Grace and Measure, Day 61 (1 of 25)
Day 1 of 25, A Career-Centered Chapter
On many things I procrastinate entirely too much. After two weeks of wonderful but serious singing, I abstained from vocal practice and instead finally outlined the updates needed for my sadly outdated professional website. While emailing upcoming and recent events to my web designer Alban Bailly, I realized I haven’t had a month without rehearsals or performances in a very long time. What grace to work as a singer, making a living in New York!
Taking a couple of days away from the city at my parents’ house in a suburb of Philadelphia, I had a similar sensation of gratefulness when finally watching the Metropolitan Opera‘s documentary, The Audition. With two of my friends featured in the film, I honestly don’t know why I waited so long to see it. Nevertheless, by waiting, I had the opportunity to view it with my parents who despite their understanding and emotional support, still have many misconceptions about my goals as a singer and the business of classical singing.
Thankfully, my mother and father surpass in knowledge those who think all opera singers weigh too much and wear horns, and my father certainly enjoyed opera and classical singing in general before I did. Occasionally, a stray comment here or there alerts me to as yet unnecessary expectations that I should have a career like Stephanie Blythe‘s or even Renée Fleming‘s. Watching opera or shows about opera with my parents generally makes me uncomfortable because of such remarks that, while originating from a desire for me to succeed, often leave me feeling inadequate. On the other hand, I had an opportunity to express my opinions to them about my goals as an actor, an oratorio and concert soloist, and a professional chorister in general in a way I hadn’t yet articulated to my father especially.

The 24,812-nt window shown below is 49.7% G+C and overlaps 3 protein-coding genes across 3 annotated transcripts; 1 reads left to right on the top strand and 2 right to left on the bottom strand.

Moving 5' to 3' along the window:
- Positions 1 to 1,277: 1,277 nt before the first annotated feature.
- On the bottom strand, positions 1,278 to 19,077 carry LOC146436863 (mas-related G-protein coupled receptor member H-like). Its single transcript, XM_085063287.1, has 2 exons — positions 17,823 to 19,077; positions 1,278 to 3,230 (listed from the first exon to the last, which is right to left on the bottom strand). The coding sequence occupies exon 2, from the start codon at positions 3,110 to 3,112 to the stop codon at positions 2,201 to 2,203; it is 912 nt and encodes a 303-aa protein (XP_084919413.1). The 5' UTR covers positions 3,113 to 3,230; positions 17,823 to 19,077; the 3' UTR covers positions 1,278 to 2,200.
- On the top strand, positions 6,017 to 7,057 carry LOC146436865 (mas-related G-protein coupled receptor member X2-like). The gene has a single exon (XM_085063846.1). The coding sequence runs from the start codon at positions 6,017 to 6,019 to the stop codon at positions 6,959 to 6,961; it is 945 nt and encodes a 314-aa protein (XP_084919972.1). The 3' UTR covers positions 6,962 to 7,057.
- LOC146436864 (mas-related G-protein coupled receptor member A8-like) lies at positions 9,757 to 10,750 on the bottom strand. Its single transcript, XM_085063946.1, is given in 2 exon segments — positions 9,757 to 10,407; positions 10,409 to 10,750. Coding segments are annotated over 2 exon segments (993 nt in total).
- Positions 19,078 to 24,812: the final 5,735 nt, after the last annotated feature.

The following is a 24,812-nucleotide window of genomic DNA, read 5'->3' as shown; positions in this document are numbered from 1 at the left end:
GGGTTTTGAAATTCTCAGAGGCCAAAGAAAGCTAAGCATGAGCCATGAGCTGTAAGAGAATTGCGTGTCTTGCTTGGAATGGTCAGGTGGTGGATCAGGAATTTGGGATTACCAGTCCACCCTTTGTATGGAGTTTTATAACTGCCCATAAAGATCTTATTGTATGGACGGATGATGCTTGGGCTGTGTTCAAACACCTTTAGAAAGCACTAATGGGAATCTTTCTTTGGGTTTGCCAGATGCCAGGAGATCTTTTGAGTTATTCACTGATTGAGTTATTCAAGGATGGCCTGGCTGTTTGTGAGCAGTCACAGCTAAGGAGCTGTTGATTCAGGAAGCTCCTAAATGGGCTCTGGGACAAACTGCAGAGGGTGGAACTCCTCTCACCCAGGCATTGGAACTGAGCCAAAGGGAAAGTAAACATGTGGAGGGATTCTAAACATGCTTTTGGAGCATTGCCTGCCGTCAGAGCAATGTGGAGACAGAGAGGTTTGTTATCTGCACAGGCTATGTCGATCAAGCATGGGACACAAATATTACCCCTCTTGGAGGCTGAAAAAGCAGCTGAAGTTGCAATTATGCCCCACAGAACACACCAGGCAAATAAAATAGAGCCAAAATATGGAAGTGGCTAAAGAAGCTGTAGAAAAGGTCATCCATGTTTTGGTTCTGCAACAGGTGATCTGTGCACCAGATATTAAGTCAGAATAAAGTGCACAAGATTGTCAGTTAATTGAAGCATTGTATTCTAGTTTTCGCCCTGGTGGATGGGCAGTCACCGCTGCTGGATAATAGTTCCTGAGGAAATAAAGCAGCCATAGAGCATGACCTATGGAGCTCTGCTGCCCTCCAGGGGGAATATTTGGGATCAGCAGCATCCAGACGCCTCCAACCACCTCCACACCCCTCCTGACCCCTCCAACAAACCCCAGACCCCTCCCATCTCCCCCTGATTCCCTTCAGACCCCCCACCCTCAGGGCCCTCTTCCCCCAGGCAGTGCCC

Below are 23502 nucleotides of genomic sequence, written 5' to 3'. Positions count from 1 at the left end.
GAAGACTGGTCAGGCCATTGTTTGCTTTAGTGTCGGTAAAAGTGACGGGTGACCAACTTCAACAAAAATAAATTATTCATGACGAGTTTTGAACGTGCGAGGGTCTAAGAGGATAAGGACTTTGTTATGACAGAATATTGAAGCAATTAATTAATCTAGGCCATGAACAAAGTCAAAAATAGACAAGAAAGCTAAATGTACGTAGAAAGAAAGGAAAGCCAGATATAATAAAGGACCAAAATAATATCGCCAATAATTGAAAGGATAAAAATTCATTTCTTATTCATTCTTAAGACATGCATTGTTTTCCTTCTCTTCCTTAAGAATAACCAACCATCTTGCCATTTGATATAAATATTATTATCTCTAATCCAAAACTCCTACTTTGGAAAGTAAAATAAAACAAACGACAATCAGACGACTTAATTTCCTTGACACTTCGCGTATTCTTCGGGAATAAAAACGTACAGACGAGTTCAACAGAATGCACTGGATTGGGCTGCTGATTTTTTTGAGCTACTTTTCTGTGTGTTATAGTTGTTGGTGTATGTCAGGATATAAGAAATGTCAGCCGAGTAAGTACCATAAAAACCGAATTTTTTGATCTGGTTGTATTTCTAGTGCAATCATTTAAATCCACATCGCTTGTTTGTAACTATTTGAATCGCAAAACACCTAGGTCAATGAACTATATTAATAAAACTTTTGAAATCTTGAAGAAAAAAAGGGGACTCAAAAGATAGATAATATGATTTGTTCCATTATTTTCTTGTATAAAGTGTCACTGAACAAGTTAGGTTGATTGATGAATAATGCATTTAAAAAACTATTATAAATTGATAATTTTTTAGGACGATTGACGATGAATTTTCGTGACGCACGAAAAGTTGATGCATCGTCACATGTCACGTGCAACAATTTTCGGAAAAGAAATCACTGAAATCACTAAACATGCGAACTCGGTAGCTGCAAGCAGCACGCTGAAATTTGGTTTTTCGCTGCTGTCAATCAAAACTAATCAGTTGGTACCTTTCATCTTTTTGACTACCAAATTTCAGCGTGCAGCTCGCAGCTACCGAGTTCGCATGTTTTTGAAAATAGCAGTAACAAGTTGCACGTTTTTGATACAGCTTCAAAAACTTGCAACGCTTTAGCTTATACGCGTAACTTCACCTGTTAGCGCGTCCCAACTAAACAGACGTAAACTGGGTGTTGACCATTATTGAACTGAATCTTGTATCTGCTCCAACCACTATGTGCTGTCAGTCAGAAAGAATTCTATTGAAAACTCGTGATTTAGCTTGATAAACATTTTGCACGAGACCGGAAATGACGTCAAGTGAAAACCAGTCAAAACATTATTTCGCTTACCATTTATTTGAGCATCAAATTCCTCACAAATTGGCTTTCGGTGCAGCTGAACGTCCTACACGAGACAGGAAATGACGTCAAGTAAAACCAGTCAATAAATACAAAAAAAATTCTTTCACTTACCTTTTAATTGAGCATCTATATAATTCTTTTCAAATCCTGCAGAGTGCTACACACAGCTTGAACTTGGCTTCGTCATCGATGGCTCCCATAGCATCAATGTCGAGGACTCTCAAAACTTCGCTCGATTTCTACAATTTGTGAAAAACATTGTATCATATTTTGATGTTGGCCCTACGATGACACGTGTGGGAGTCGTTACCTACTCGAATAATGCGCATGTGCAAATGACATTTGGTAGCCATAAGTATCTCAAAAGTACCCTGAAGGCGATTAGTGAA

As much as I thrive on singing as a soloist and acting in general, I imagine my father must understand, underneath the desire for my success, why I so enjoy singing as a professional in ensembles as well. Having sung with the Long Island Symphony Chorus as a young adult, he loves telling people about his concerts with the Greg Smith Singers, and he even conducted a small church choir for a time. So despite any misconceptions either of us harbor about the other’s opinions, I know we share an intense love of choral music. I know for certain he would have truly adored our concert on Sunday with the NY Virtuoso Singers.
Having worked with Mark Adamo when singing Meg in the Israeli premiere of his opera Little Women, I couldn’t wait to see him and perform more of his music. I had a great time singing his surprisingly comic but complex Cantate Domino with at times, one on a part in a chorus of more than twenty, and I felt truly moved when listening to the smaller core of the Virtuoso Singers perform his “Long Black Veil” from Matewan Music. Our soprano soloist for the Choral Music of John Corigliano and Mark Adamo concert, Emily Pulley, had many an opportunity from the composers’ works to showcase her unbelievably floaty and soaring high notes, juxtaposed with an outstanding vocal and dynamic range.
In an impressive span of comic and dramatic flavors, both composers brought some fantastic color and character to a Sunday afternoon choral concert in the incense-scented Episcopal church. Of all of John Corigliano’s well-crafted and inspired pieces, his L’Invitation au Voyage actually transformed me as we sang. Brilliantly composed to suit Wilbur’s translation of the inspired poem by Baudelaire, the music rekindled a beautiful vulnerability in me in a way rare and precious few works of art have.
When contemplating my career, I find it silly in moments like these to objectify my goals in order to seek wealth or fame. As one of the fortunate ones to work as an inspired artist, why in any imagination would I want to cut myself off from these experiences that provide more than just a paycheck, simply because they don’t particularly lead to mass notoriety? Although I won’t likely appear on the CD jacket and royalty checks don’t come with this line of work, I can’t wait to record this with NY Virtuoso Singers on Naxos in September for the two incredibly talented and gracious composers who have granted us the gift of their music.
“There, there is nothing else but grace and measure,
Richness, quietness, and pleasure.”
-Charles Baudelaire, Translated by Richard Wilbur